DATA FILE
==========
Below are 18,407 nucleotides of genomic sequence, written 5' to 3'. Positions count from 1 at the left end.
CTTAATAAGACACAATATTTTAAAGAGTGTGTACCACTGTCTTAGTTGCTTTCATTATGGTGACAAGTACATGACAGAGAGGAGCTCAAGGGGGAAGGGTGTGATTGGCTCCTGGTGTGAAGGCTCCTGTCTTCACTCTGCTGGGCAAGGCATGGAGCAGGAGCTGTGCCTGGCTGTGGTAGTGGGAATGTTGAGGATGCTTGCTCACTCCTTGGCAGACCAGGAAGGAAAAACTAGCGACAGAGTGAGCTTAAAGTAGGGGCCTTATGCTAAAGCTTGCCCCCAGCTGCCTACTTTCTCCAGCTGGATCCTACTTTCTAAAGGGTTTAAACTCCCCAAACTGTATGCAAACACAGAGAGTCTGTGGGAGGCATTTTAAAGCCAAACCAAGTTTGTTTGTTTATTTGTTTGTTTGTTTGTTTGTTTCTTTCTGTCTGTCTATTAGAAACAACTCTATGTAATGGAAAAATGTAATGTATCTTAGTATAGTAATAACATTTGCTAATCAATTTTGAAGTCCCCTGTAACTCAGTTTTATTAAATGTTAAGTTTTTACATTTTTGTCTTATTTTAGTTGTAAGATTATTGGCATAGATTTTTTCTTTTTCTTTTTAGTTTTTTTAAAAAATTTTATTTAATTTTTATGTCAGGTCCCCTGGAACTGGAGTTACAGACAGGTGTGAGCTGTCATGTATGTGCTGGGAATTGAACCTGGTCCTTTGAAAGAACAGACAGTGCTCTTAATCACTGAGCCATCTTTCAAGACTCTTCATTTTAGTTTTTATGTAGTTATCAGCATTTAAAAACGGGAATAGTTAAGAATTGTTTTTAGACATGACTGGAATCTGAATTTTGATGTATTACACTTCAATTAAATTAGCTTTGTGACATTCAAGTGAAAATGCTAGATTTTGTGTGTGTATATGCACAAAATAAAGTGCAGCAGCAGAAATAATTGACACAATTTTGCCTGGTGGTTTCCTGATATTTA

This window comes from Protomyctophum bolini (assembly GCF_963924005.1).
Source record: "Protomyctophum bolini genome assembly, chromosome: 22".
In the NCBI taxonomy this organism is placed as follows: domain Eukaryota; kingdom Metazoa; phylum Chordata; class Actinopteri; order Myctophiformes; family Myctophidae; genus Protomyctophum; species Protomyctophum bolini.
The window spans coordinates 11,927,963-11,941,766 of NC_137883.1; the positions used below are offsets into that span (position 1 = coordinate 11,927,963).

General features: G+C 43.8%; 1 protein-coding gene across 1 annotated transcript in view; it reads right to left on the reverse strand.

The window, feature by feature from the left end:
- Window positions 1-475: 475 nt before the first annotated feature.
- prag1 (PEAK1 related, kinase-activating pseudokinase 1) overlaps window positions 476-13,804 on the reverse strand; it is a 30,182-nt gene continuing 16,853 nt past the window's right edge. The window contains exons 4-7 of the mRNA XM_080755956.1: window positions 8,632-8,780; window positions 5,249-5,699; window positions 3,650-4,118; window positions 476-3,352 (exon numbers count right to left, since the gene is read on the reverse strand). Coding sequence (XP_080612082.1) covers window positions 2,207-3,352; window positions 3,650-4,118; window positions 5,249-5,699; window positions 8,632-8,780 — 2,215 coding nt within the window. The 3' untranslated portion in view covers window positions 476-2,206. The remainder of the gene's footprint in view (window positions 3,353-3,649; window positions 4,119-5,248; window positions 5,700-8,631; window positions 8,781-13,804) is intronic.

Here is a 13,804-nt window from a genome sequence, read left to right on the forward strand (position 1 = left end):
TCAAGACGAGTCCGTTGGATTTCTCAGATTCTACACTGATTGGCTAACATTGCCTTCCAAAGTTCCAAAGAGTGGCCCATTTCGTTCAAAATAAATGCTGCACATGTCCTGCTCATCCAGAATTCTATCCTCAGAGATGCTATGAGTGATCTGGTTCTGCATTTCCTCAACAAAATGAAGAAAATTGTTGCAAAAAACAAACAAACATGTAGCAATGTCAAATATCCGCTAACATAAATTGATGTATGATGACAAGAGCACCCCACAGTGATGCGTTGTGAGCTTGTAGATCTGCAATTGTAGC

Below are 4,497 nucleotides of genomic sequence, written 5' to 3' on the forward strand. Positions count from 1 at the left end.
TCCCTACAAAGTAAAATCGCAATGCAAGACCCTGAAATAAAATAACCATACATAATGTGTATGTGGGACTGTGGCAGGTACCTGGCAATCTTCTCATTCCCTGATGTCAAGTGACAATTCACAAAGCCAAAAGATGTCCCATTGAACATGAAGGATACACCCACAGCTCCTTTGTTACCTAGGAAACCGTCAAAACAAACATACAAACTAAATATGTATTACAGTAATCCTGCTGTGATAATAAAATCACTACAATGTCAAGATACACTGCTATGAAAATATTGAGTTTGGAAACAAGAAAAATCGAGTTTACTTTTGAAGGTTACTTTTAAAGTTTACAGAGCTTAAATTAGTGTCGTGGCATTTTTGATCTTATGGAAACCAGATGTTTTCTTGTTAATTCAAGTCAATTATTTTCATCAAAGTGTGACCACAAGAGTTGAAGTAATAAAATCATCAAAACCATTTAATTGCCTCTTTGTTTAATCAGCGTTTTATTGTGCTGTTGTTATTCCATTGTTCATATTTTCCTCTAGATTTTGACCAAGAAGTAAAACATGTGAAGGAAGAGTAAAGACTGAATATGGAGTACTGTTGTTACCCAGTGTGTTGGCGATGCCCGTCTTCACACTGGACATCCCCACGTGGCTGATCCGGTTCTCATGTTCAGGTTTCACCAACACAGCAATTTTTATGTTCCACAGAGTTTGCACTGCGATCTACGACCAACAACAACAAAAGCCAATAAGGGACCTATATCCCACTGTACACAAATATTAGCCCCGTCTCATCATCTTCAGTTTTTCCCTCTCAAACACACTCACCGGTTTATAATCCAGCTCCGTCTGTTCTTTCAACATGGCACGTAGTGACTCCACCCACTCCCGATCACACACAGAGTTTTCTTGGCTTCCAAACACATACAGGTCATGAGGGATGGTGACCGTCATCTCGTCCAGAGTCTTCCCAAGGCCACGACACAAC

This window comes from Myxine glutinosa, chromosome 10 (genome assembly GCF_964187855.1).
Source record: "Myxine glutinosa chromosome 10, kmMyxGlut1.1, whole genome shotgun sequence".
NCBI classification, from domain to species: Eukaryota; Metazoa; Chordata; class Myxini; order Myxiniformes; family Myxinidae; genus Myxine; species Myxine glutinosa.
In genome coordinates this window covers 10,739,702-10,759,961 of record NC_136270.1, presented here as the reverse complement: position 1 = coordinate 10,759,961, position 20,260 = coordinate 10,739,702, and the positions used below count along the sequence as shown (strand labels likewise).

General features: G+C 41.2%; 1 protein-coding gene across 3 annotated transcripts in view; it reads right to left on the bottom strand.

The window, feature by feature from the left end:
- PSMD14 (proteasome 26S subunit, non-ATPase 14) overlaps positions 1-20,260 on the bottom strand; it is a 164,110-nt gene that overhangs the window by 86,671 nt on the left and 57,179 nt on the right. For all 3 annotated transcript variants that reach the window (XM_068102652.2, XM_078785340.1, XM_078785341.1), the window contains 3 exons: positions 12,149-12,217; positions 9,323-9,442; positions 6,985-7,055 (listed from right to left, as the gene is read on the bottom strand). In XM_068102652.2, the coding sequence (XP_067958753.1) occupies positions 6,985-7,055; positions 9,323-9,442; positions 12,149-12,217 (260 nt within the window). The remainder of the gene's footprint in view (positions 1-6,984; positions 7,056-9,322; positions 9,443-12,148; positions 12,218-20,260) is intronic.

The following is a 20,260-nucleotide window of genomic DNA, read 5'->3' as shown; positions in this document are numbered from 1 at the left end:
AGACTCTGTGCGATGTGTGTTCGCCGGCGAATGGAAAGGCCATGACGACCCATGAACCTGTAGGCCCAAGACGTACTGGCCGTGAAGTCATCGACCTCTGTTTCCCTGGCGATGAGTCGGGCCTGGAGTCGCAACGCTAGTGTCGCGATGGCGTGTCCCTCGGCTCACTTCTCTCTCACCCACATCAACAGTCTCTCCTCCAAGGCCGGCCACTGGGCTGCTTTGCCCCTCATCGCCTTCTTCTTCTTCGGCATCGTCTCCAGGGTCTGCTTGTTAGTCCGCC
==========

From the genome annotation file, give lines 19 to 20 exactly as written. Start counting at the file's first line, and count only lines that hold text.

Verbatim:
General features: G+C 41.2%; 1 protein-coding gene across 3 annotated transcripts in view; it reads right to left on the bottom strand.

The window, feature by feature from the left end: